Friday, April 22, 2011

What Is It About Jane Eyre?


Mr. Rochester:
"Do you think me handsome?"

Jane:
"No."

In a little more than a month's time, I've read Brontë's classic, and seen three film adaptations of the novel: the recently released BBC film adaptation, a nineties version so awful, I'm still trying to strike it from my memory, and another starring William Hurt and Anna Paquin, as a young Jane Eyre (my second favorite).

Guess you could say I've had a little Jane-on-the-brain.

I'm not complaining because I've enjoyed her visit. Just wondering why a literary character from 1847 England (an oppressive time for women, by the way) has stayed with me for so long.

For anybody who hasn't read JANE EYRE, it's about a young orphan girl who's sent to live with her aunt and uncle. On his deathbed, her uncle makes his wife promise to care for little Jane, as her "own." The opposite happens: instead, her aunt severely mistreats her, then banishes her to live at a special school for girls, where she's abused some more.

At eighteen, Jane leaves the school to accept a position working as a governess, at a large estate. For all of two seconds, I thought, "Finally, the girl can breath." Not quite.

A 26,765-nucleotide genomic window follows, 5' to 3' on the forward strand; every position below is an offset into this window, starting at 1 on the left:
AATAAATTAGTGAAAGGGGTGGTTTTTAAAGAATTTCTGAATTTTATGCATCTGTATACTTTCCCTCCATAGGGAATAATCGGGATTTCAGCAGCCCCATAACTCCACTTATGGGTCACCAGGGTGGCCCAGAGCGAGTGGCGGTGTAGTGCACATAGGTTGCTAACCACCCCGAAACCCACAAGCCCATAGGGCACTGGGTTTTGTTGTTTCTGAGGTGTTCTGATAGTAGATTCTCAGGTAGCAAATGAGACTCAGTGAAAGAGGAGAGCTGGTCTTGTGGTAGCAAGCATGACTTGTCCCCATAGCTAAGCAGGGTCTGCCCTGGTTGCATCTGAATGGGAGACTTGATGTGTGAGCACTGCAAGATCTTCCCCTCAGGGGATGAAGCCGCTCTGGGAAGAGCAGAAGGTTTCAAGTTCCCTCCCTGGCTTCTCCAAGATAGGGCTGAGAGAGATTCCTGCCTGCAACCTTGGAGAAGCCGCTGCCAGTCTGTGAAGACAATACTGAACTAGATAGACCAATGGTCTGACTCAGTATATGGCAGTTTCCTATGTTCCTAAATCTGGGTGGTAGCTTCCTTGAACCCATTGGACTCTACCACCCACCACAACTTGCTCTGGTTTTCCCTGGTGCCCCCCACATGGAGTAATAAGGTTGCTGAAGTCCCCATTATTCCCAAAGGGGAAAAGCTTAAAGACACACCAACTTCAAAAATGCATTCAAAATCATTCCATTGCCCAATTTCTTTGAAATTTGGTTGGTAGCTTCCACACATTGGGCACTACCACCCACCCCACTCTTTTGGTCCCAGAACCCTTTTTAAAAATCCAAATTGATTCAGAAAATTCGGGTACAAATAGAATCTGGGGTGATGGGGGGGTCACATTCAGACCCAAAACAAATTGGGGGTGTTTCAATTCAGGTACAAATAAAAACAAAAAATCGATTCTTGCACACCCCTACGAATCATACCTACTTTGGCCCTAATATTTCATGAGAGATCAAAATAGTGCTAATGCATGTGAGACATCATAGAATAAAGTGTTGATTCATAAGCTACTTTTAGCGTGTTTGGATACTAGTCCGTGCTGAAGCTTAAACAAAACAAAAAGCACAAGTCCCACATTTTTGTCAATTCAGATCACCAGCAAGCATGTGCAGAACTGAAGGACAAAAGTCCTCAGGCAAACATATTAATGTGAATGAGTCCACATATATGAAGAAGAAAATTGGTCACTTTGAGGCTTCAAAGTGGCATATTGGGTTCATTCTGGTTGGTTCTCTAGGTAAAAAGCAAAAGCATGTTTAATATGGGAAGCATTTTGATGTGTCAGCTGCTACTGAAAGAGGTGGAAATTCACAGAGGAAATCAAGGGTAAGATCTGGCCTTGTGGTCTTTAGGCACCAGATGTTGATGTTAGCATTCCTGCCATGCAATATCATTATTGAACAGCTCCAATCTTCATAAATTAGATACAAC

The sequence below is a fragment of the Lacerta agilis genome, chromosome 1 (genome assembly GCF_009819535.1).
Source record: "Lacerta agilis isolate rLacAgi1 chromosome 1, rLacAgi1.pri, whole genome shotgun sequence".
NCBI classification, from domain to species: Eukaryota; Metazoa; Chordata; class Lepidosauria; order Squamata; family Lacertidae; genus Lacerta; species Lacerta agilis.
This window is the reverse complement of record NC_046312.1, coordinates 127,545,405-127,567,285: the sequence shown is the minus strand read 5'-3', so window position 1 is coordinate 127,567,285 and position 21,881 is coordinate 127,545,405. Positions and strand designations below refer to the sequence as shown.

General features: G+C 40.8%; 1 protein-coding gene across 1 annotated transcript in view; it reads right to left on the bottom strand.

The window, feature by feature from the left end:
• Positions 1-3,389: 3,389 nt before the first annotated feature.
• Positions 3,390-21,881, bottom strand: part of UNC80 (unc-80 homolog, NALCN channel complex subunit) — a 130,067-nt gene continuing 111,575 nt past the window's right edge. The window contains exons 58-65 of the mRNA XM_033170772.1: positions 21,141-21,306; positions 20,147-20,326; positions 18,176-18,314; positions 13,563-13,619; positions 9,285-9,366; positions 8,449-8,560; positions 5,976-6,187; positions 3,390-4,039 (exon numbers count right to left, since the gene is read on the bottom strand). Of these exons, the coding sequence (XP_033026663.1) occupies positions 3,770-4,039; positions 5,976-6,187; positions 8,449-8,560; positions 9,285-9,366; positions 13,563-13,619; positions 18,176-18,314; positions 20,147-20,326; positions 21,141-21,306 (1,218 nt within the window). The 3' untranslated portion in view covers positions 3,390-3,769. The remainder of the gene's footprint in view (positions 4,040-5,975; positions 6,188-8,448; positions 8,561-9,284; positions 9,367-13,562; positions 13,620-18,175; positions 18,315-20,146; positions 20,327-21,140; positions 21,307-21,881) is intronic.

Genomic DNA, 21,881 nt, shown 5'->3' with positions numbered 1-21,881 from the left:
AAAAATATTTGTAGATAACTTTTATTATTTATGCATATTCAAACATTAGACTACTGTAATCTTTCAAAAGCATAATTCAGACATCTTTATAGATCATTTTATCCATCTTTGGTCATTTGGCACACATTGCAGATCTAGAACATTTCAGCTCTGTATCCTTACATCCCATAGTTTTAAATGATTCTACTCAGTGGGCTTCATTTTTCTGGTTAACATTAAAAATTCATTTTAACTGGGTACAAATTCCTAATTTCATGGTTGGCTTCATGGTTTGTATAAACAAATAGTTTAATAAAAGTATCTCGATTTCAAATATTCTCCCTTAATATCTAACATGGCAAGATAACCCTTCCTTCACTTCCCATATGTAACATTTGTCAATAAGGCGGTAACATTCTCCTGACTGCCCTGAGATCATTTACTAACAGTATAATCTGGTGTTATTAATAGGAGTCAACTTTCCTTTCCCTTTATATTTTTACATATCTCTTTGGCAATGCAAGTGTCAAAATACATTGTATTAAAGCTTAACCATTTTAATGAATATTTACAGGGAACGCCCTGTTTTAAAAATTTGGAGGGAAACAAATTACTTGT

Life changes for her at Thornfield, when she meets Mr. Rochester, a manipulative brute, several years her senior, who keeps a little secret in the attic, and uses every deception at his disposal to win her over.

Maybe it's the contradictions in Jane's character that make her so irresistible. She's sensible and intelligent, yet so starved for love and affection (a kind word!), that she nearly falls for Mr. Rochester's machinations, too easily. Yes, she should know better.

In the end, I respect her, but continue to wonder, why I can't get Jane out of my brain.

Any characters you've been trying to rid yourself of, lately?





Mr. Rochester
"Jane, be still; don't struggle so, like a wild frantic bird that is rending its own plumage in its desperation."

Jane Eyre
"I am no bird; and no net ensnares me; I am a free human being with an independent will,
which I now exert to leave you."
(LOL -- love this! "Shove it, pal.")